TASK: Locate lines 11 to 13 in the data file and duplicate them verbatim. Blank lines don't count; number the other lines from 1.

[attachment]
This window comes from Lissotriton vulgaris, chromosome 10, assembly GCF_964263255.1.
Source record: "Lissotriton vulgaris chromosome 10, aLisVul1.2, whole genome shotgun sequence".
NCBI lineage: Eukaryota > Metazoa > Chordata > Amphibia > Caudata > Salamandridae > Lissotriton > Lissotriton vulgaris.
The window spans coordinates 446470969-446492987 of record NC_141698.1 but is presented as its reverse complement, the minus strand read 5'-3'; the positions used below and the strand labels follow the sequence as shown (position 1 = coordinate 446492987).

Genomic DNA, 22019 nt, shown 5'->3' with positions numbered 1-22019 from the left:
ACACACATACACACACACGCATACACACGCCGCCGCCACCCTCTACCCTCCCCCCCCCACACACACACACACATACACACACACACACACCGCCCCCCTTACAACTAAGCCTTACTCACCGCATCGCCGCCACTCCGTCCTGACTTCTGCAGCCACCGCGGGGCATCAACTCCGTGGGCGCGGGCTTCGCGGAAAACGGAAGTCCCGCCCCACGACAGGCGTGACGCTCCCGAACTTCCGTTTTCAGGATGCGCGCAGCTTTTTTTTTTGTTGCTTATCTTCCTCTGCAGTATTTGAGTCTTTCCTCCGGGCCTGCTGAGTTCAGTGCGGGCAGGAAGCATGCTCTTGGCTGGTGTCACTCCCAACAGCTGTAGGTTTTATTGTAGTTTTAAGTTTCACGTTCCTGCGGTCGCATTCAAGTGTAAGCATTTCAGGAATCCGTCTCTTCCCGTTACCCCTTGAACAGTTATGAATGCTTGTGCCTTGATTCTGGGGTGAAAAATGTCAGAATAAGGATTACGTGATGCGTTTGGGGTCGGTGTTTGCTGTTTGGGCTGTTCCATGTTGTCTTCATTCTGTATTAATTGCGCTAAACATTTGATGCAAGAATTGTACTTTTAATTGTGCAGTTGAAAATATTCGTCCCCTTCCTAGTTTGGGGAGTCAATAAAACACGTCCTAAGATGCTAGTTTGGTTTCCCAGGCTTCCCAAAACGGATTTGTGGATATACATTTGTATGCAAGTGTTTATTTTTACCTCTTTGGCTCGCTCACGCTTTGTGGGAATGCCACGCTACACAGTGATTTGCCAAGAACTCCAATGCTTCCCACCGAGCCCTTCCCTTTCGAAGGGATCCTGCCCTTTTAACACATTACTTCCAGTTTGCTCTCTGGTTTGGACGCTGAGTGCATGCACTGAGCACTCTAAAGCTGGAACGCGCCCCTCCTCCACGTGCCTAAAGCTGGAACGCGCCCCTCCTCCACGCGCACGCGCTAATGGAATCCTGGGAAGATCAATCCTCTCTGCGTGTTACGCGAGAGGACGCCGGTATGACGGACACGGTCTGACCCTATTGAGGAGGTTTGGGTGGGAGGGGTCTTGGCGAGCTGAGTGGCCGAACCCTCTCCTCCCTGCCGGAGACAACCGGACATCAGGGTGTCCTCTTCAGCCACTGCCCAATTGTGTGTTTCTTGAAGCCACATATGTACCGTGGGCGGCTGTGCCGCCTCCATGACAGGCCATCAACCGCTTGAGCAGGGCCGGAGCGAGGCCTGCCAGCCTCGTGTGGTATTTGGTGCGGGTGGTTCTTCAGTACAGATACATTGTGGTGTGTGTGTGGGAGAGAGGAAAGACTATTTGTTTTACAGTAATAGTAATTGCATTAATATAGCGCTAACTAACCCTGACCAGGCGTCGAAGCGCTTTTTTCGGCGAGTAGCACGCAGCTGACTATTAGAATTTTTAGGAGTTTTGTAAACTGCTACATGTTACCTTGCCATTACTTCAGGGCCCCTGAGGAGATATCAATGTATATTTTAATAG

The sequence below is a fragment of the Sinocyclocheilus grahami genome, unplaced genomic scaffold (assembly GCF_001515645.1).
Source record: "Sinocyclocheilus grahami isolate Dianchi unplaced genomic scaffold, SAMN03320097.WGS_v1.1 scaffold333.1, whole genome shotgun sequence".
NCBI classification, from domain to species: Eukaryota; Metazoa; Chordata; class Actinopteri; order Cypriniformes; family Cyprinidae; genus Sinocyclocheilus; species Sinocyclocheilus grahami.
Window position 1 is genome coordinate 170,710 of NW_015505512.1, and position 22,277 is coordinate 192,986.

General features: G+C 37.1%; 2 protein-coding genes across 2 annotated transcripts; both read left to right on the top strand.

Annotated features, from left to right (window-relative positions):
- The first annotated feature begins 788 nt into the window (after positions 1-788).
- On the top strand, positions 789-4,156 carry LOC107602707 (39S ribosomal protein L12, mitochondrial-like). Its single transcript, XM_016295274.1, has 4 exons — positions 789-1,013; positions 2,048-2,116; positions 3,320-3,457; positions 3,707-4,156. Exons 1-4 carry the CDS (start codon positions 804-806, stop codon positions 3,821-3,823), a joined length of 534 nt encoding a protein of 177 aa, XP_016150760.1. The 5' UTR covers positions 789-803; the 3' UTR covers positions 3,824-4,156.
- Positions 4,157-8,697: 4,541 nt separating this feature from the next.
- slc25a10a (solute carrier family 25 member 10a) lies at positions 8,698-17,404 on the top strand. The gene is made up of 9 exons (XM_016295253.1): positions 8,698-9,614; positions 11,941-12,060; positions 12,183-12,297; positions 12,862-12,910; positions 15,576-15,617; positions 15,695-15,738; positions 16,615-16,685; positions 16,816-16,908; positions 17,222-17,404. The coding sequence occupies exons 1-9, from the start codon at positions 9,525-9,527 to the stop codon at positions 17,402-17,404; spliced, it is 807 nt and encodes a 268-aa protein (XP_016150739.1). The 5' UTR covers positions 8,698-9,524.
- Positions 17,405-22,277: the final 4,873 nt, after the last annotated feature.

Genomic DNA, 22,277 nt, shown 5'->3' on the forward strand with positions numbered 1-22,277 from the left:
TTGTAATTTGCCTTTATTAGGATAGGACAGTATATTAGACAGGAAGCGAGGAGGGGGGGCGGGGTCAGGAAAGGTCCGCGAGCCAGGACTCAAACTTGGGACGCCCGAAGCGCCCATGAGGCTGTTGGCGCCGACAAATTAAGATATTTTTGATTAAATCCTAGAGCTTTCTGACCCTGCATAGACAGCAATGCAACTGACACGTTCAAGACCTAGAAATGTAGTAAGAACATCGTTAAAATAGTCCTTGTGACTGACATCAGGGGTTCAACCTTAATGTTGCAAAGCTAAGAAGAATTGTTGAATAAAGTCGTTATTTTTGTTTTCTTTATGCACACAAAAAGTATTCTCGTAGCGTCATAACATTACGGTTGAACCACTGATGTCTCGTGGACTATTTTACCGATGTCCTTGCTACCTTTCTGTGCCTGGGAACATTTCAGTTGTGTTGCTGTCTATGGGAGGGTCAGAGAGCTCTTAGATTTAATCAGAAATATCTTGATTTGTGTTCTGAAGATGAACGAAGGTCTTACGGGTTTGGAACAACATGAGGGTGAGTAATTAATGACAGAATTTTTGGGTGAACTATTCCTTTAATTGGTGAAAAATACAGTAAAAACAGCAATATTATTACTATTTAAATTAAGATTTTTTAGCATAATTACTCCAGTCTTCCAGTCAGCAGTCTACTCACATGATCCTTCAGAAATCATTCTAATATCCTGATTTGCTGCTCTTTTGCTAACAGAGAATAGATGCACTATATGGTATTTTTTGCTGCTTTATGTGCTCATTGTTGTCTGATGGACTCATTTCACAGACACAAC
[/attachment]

General features: G+C 37.1%; 2 protein-coding genes across 2 annotated transcripts; both read left to right on the top strand.

Annotated features, from left to right (window-relative positions):
- The first annotated feature begins 788 nt into the window (after positions 1-788).